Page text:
Visit the North Shore ’s most exceptional homesVisitors will be inspired by eight extraordinary kitchens in Beverly , Hamilton, Manchester By-the-Sea, and Wenham on the 6th Annual Heart of the Home Kitchen Tour to benefit Wenham Museum on Saturday, October 19 from 11am to 4pm.
Tickets: By phone, in person and online*
In Advance: Members: $18, Non-Members: $23 (by October 17, 2013) Day Before and Day of: $25
Tickets include admission to the museum galleries and the Claflin-Richard’s House
Boxed Lunches Available: $12
Whether your design style is traditional or contemporary, you’ll enjoy visiting eight kitchens in the North Shore ’s finest homes. From a grand home, once part of the historic Eagle Rock summer estate that echoes the grandeur of the Gilded Age on the North Shore to the carriage house of the Steadman Estate converted to a stately home by renowned architect Steven Holt featuring a 36’ x 20’ kitchen. Step “outside the kitchen” into a tranquil space custom designed for entertaining al fresco, utilizing natural and reclaimed materials for sustainability.
In Wenham, visit the historic Porter-Fairfield House built in 1742 by Samuel Porter, which once served as the only tavern and stage post between Salem and Newburyport . While in Wenham, also enjoy a comfortably elegant kitchen complete with cabinets made from three wood species, three finishes, two door styles, and three countertop materials. Continue into Hamilton and stop into a luminous space featuring classic Calcutta marble countertops, butter cream cabinets and Delft tiles inspired by the classic scullery kitchen in the home of the renowned kitchen designer Christopher Peacock.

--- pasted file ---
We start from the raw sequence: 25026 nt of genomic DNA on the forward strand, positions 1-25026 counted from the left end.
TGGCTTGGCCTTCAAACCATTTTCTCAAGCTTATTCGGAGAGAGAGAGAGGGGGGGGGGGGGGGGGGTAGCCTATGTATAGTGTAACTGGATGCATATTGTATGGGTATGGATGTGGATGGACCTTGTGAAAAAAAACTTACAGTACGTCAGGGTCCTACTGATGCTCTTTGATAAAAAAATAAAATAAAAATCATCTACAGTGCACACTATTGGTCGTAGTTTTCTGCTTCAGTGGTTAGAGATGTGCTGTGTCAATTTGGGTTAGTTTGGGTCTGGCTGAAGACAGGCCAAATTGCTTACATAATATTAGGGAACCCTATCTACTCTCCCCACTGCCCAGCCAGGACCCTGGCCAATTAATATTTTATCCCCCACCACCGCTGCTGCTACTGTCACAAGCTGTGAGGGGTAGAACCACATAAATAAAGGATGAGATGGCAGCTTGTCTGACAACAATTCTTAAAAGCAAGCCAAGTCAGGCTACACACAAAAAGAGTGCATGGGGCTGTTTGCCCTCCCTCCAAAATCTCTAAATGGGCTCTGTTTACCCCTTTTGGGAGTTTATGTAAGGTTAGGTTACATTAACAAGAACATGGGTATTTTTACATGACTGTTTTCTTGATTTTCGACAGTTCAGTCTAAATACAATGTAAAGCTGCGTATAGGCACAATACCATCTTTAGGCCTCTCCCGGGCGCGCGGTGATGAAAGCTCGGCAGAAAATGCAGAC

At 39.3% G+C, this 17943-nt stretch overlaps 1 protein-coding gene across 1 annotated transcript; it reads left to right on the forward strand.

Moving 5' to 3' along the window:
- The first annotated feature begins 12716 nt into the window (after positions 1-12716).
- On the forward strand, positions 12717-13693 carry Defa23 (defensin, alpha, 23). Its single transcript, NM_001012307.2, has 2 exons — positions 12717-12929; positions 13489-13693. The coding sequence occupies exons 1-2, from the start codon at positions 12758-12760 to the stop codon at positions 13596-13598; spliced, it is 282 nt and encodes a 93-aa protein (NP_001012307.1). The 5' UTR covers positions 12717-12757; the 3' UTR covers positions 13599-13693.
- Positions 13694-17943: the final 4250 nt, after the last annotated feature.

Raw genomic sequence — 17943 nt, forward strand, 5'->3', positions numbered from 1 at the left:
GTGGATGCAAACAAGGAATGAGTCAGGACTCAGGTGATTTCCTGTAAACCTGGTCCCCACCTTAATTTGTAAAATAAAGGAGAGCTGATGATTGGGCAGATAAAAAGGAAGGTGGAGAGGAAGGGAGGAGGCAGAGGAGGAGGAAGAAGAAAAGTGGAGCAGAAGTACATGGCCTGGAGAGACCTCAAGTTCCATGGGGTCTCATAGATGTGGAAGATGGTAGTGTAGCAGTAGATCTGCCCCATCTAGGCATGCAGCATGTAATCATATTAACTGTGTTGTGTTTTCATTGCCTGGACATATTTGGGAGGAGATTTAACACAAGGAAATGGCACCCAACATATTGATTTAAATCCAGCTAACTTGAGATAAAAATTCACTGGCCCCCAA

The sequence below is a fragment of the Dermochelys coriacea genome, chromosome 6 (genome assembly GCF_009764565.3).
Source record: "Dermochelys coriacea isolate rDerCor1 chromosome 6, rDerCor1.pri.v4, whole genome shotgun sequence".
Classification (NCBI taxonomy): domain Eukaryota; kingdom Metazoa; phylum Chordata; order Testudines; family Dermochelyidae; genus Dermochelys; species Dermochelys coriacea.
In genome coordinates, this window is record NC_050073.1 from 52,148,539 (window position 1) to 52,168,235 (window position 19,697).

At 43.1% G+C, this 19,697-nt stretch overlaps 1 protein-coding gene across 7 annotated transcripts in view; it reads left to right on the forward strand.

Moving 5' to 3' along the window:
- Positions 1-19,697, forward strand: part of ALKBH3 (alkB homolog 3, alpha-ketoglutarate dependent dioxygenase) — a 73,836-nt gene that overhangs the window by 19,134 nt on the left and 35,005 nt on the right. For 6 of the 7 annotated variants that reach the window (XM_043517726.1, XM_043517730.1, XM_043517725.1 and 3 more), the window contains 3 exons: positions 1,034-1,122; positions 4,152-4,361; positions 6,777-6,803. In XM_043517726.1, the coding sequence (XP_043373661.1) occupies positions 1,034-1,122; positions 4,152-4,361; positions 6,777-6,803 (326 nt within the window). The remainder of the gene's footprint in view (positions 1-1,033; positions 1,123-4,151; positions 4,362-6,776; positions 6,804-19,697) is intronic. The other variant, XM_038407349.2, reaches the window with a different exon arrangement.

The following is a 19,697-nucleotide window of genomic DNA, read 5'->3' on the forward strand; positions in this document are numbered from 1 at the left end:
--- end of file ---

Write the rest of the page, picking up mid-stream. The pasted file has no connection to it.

Visitors will experience how families lived and cooked more than three centuries ago with a visit to the cooking hearth in the museum’s 17-century Claflin-Richard’s House. In Colonial New England, most homes consisted of one room. The hearth was the center of daily life providing the comforts of home that we take for granted today. The hearth was the one constant source of light and heat, and provided the means of cooking food and boiling hot water needed for washing clothes and taking baths. The family worked, ate, played, and slept all together in one room. The history of New England Family life is the core curriculum taught to over 3,500 school children that visit the museum annually.